MIL is also a medication of choice for patients with low cardiac output syndrome (LCOS) and increased peripheral resistance, as well as neonates with PPHN, congenital diaphragmatic hernia, and low systemic blood flow complicating PDA ligation [24,93,162]. In such patients, treatment with MIL improves cardiac function and reduces pulmonary vascular resistance and oxygen requirement. However, studies in adults showed that MIL may cause hypotension [30,223]. The risk of hypotension is increased in the presence of certain neonatal morbidities, including very low GA, organ dysfunction, and perinatal asphyxia [30]. Therefore, it has been suggested that MIL must be administered cautiously, potentially combined with other inotropes to retain hemodynamic stability [73,74,142,147].
The main indication for AVP is its use as a single agent, or an adjuvant treatment, for catecholamine refractory shock, predominantly in neonates with low systemic vascular resistance, e.g., neonates with warm septic shock [195]. In addition, its potent vasoconstrictive properties on systematic circulation and selective pulmonary vasodilatory effect make AVP the medication of choice as a first-line agent for neonates with either PPHN without cardiac dysfunction, or low systemic blood flow secondary to sepsis and post-surgery for open correction of congenital heart disease [171].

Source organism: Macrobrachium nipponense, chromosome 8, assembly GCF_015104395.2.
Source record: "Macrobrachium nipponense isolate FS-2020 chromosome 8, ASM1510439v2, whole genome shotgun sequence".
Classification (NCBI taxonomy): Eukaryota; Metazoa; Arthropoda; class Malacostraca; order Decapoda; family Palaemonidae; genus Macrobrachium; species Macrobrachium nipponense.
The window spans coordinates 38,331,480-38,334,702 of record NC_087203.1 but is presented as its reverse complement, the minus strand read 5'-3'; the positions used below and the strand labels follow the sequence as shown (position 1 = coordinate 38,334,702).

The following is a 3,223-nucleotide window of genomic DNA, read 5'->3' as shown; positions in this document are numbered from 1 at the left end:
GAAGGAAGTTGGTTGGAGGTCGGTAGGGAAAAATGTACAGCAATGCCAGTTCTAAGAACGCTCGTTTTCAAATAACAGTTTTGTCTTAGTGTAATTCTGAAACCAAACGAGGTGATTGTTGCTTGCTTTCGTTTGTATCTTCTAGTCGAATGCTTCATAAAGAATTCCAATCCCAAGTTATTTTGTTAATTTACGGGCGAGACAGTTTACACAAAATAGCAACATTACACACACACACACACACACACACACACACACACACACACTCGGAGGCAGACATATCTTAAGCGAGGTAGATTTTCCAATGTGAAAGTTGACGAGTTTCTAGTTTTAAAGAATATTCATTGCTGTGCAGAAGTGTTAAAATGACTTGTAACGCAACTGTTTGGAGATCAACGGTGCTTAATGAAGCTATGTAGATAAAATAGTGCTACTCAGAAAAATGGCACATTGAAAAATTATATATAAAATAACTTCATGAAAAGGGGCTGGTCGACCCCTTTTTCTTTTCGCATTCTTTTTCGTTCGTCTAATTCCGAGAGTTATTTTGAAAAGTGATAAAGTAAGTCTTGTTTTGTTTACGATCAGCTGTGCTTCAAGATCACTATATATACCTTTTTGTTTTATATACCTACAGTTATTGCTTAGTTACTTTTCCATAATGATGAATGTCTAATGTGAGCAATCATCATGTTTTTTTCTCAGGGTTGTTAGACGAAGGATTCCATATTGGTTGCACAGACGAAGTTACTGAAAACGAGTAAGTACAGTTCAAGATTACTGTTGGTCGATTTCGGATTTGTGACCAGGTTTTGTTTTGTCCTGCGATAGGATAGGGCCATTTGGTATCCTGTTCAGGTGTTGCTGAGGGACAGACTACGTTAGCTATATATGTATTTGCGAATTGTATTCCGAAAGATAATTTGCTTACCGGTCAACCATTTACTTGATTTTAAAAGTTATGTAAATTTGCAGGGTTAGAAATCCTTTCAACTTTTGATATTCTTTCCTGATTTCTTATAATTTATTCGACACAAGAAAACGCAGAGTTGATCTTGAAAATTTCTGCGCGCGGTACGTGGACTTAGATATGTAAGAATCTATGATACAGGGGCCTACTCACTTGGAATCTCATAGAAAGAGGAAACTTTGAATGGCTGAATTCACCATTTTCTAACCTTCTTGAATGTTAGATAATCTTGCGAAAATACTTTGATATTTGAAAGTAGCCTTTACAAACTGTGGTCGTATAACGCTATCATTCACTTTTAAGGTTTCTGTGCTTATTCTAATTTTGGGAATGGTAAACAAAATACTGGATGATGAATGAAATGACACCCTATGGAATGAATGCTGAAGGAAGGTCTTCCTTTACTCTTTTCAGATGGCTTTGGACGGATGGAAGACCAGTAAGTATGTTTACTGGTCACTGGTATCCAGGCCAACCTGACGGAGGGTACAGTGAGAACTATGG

The DOP- and DOB-refractory septic shock is the main indication for hydrocortisone administration as an adjuvant or rescue therapy, due to its beneficial effects on receptor immaturity and capillary leak [96]. In a study by Ng et al. (2006) on 48 VLBWI with hypotension non-responsive to DOP at a dose of 10 mcg/kg/min, a stress dose of hydrocortisone decreased the duration of vasopressor support [98].